Date: 14/12/2019
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Possible Remains of Second Temple Found Below Al Aqsa Mosque

The Al Aqsa mosque was of course purposefully built on top of the remains of the Jewish temple in Jerusalem as a sign of Islamic triumphalism.

AFP: Remains of the Jewish second temple may have been found during work to lay pipes at the Al-Aqsa mosque compound in east Jerusalem, Israeli television reported Thursday.

Israeli television broadcast footage of a mechanical digger at the site which Israeli archaeologists visited on Thursday.

Gaby Barkai, an archaeologist from Bar Ilan University, urged the Israeli government to stop the pipework after the discovery of what he said is "a massive seven metre-long wall."

Television said the pipework carried out by the office of Muslim religious affairs, or Waqf, is about 1.5 metres deep and about 100 metres long.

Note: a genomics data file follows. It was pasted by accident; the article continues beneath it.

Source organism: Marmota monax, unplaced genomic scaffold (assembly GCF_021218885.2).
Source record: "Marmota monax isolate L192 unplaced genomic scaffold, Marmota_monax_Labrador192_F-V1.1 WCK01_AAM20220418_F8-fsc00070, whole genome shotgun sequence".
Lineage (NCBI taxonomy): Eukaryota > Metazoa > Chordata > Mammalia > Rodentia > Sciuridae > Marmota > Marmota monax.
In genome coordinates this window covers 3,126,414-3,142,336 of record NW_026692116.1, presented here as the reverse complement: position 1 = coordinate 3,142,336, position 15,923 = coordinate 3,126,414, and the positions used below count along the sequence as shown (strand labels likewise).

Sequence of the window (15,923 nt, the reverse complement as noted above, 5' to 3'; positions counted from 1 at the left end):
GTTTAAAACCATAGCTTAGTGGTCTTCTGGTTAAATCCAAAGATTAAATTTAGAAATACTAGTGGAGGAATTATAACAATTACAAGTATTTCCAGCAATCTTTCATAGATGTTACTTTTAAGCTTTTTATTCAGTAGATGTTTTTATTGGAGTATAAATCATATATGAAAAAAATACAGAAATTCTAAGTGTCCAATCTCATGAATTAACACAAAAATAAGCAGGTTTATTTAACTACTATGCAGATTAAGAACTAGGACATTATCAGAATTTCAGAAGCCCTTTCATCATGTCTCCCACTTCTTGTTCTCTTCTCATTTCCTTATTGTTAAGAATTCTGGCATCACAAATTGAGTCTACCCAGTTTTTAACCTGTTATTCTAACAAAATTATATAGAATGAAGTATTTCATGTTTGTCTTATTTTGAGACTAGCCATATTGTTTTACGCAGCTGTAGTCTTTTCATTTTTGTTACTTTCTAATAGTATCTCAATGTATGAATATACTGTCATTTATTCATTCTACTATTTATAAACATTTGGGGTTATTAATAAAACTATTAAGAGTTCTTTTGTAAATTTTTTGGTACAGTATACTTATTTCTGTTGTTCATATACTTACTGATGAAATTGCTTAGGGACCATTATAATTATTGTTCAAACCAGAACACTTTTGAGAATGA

The compound, which houses both Al-Aqsa Mosque and the Dome of the Rock, is located in east Jerusalem, which Israel occupied in 1967 and then annexed. It is the third holiest site in Islam after Mecca and Medina...

From Wikipedia:

The First Temple was built by King Solomon in seven years during the 10th century BCE in 957 BCE. It was the center of ancient Judaism and has remained a focal point for Jewish services over the millennia.[1] The Temple replaced the Tabernacle of Moses and the Tabernacles at Shiloh, Nov, and Givon as the central focus of Jewish faith. This First Temple was destroyed by the Babylonians in 586 BCE, and was rebuilt seventy years later by Cyrus the Great in 516 BCE. Centuries later, it was renovated by Herod in about 20 BCE, and this Second Temple was subsequently destroyed by the Romans in 70 CE. All of the outer walls still stand, although the Temple itself has long since been destroyed, and for many years it was believed that the western wall of the complex was the only wall standing.

Scholarly estimates of the time of Abraham in what was then known as Salem (later Jerusalem) are between the 17th and 20th Centuries BC.